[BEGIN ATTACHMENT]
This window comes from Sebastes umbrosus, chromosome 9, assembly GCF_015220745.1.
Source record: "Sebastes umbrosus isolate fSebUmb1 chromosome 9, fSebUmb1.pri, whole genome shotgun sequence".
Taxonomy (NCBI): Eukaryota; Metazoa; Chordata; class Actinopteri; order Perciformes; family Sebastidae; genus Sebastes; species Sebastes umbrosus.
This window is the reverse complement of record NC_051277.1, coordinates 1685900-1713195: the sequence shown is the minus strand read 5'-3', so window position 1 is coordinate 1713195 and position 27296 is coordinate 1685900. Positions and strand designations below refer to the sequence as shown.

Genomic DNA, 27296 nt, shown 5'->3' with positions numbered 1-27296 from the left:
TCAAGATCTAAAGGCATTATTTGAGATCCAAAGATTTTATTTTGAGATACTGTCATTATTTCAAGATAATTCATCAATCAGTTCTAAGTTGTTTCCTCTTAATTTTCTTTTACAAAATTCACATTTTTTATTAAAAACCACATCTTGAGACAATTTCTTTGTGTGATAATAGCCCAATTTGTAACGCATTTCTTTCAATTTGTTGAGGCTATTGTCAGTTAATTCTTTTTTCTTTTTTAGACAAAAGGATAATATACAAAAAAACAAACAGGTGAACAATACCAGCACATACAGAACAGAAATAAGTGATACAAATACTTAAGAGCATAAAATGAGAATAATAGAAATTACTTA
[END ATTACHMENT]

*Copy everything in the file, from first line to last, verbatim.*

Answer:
This window comes from Sebastes umbrosus, chromosome 9, assembly GCF_015220745.1.
Source record: "Sebastes umbrosus isolate fSebUmb1 chromosome 9, fSebUmb1.pri, whole genome shotgun sequence".
Taxonomy (NCBI): Eukaryota; Metazoa; Chordata; class Actinopteri; order Perciformes; family Sebastidae; genus Sebastes; species Sebastes umbrosus.
This window is the reverse complement of record NC_051277.1, coordinates 1685900-1713195: the sequence shown is the minus strand read 5'-3', so window position 1 is coordinate 1713195 and position 27296 is coordinate 1685900. Positions and strand designations below refer to the sequence as shown.

Genomic DNA, 27296 nt, shown 5'->3' with positions numbered 1-27296 from the left:
TCAAGATCTAAAGGCATTATTTGAGATCCAAAGATTTTATTTTGAGATACTGTCATTATTTCAAGATAATTCATCAATCAGTTCTAAGTTGTTTCCTCTTAATTTTCTTTTACAAAATTCACATTTTTTATTAAAAACCACATCTTGAGACAATTTCTTTGTGTGATAATAGCCCAATTTGTAACGCATTTCTTTCAATTTGTTGAGGCTATTGTCAGTTAATTCTTTTTTCTTTTTTAGACAAAAGGATAATATACAAAAAAACAAACAGGTGAACAATACCAGCACATACAGAACAGAAATAAGTGATACAAATACTTAAGAGCATAAAATGAGAATAATAGAAATTACTTA